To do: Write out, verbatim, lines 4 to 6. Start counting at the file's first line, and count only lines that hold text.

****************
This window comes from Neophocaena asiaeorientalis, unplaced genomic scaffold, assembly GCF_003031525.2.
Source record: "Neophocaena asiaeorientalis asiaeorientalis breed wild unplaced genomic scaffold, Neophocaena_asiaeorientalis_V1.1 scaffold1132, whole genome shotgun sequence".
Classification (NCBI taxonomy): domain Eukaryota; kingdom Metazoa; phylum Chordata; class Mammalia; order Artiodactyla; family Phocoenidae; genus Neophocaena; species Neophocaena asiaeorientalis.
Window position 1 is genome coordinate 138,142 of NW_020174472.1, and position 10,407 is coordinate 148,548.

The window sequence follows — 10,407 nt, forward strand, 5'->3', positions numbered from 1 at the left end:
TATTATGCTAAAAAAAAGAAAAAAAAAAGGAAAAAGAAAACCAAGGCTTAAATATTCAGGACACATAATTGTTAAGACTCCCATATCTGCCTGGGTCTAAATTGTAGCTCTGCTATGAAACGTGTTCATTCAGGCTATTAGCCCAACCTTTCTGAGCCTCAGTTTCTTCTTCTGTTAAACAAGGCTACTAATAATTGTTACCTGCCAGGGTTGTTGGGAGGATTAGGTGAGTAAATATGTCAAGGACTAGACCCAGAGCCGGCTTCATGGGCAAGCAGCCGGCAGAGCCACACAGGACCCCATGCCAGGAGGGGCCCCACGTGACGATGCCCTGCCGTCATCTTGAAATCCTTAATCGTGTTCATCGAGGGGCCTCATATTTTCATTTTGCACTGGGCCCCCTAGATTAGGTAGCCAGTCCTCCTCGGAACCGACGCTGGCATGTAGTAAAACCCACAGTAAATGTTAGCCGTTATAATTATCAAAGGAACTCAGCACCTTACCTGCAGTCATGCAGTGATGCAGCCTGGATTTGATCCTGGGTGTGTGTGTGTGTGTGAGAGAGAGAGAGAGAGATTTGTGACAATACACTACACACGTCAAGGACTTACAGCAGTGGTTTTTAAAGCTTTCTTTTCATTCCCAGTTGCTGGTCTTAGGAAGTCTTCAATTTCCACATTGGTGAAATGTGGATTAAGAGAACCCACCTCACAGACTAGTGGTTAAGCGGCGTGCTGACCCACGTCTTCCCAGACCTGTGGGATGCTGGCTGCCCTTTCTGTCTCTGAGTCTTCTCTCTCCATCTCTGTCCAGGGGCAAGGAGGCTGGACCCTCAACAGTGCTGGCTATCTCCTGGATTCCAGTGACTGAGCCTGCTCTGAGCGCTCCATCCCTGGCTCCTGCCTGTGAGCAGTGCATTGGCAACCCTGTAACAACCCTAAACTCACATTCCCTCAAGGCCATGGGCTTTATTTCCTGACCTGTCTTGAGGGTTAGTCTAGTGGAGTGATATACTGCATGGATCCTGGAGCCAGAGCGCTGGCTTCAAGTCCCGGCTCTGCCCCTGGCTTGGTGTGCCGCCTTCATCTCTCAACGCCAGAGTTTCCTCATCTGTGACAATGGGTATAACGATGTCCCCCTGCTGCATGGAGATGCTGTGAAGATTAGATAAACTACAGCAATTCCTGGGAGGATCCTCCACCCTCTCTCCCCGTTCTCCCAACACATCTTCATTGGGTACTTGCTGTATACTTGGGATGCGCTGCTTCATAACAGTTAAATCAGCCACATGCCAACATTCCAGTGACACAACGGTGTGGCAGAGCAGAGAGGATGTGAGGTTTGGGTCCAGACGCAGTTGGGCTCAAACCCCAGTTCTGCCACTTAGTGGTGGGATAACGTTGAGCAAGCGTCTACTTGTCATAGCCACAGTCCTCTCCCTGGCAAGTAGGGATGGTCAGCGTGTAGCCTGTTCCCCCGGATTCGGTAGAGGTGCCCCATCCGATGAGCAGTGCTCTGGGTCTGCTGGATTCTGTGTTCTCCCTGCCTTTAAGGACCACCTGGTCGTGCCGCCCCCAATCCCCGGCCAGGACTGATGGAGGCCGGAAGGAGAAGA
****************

Window position 1 is genome coordinate 138,142 of NW_020174472.1, and position 10,407 is coordinate 148,548.

The window sequence follows — 10,407 nt, forward strand, 5'->3', positions numbered from 1 at the left end:
TATTATGCTAAAAAAAAGAAAAAAAAAAGGAAAAAGAAAACCAAGGCTTAAATATTCAGGACACATAATTGTTAAGACTCCCATATCTGCCTGGGTCTAAATTGTAGCTCTGCTATGAAACGTGTTCATTCAGGCTATTAGCCCAACCTTTCTGAGCCTCAGTTTCTTCTTCTGTTAAACAAGGCTACTAATAATTGTTACCTGCCAGGGTTGTTGGGAGGATTAGGTGAGTAAATATGTCAAGGACTAGACCCAGAGCCGGCTTCATGGGCAAGCAGCCGGCAGAGCCACACAGGACCCCATGCCAGGAGGGGCCCCACGTGACGATGCCCTGCCGTCATCTTGAAATCCTTAATCGTGTTCATCGAGGGGCCTCATATTTTCATTTTGCACTGGGCCCCCTAGATTAGGTAGCCAGTCCTCCTCGGAACCGACGCTGGCATGTAGTAAAACCCACAGTAAATGTTAGCCGTTATAATTATCAAAGGAACTCAGCACCTTACCTGCAGTCATGCAGTGATGCAGCCTGGATTTGATCCTGGGTGTGTGTGTGTGTGTGAGAGAGAGAGAGAGAGATTTGTGACAATACACTACACACGTCAAGGACTTACAGCAGTGGTTTTTAAAGCTTTCTTTTCATTCCCAGTTGCTGGTCTTAGGAAGTCTTCAATTTCCACATTGGTGAAATGTGGATTAAGAGAACCCACCTCACAGACTAGTGGTTAAGCGGCGTGCTGACCCACGTCTTCCCAGACCTGTGGGATGCTGGCTGCCCTTTCTGTCTCTGAGTCTTCTCTCTCCATCTCTGTCCAGGGGCAAGGAGGCTGGACCCTCAACAGTGCTGGCTATCTCCTGGATTCCAGTGACTGAGCCTGCTCTGAGCGCTCCATCCCTGGCTCCTGCCTGTGAGCAGTGCATTGGCAACCCTGTAACAACCCTAAACTCACATTCCCTCAAGGCCATGGGCTTTATTTCCTGACCTGTCTTGAGGGTTAGTCTAGTGGAGTGATATACTGCATGGATCCTGGAGCCAGAGCGCTGGCTTCAAGTCCCGGCTCTGCCCCTGGCTTGGTGTGCCGCCTTCATCTCTCAACGCCAGAGTTTCCTCATCTGTGACAATGGGTATAACGATGTCCCCCTGCTGCATGGAGATGCTGTGAAGATTAGATAAACTACAGCAATTCCTGGGAGGATCCTCCACCCTCTCTCCCCGTTCTCCCAACACATCTTCATTGGGTACTTGCTGTATACTTGGGATGCGCTGCTTCATAACAGTTAAATCAGCCACATGCCAACATTCCAGTGACACAACGGTGTGGCAGAGCAGAGAGGATGTGAGGTTTGGGTCCAGACGCAGTTGGGCTCAAACCCCAGTTCTGCCACTTAGTGGTGGGATAACGTTGAGCAAGCGTCTACTTGTCATAGCCACAGTCCTCTCCCTGGCAAGTAGGGATGGTCAGCGTGTAGCCTGTTCCCCCGGATTCGGTAGAGGTGCCCCATCCGATGAGCAGTGCTCTGGGTCTGCTGGATTCTGTGTTCTCCCTGCCTTTAAGGACCACCTGGTCGTGCCGCCCCCAATCCCCGGCCAGGACTGATGGAGGCCGGAAGGAGAAGA